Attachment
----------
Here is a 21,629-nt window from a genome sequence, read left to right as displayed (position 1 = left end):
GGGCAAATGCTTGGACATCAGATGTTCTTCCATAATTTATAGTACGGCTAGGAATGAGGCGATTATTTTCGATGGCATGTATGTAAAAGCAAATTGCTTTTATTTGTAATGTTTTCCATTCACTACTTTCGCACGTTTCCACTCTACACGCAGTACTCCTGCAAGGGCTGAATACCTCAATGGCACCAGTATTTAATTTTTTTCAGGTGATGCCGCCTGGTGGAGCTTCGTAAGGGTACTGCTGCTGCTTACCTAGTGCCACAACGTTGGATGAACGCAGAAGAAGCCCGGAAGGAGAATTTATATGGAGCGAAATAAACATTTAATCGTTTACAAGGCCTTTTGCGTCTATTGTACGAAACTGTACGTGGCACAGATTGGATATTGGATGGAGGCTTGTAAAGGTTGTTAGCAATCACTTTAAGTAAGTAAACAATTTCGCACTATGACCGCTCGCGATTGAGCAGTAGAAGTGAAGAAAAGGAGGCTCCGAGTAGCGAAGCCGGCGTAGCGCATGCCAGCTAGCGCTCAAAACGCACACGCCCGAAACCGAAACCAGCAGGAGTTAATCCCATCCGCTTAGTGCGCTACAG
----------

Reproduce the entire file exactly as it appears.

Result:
Here is a 21,629-nt window from a genome sequence, read left to right as displayed (position 1 = left end):
GGGCAAATGCTTGGACATCAGATGTTCTTCCATAATTTATAGTACGGCTAGGAATGAGGCGATTATTTTCGATGGCATGTATGTAAAAGCAAATTGCTTTTATTTGTAATGTTTTCCATTCACTACTTTCGCACGTTTCCACTCTACACGCAGTACTCCTGCAAGGGCTGAATACCTCAATGGCACCAGTATTTAATTTTTTTCAGGTGATGCCGCCTGGTGGAGCTTCGTAAGGGTACTGCTGCTGCTTACCTAGTGCCACAACGTTGGATGAACGCAGAAGAAGCCCGGAAGGAGAATTTATATGGAGCGAAATAAACATTTAATCGTTTACAAGGCCTTTTGCGTCTATTGTACGAAACTGTACGTGGCACAGATTGGATATTGGATGGAGGCTTGTAAAGGTTGTTAGCAATCACTTTAAGTAAGTAAACAATTTCGCACTATGACCGCTCGCGATTGAGCAGTAGAAGTGAAGAAAAGGAGGCTCCGAGTAGCGAAGCCGGCGTAGCGCATGCCAGCTAGCGCTCAAAACGCACACGCCCGAAACCGAAACCAGCAGGAGTTAATCCCATCCGCTTAGTGCGCTACAG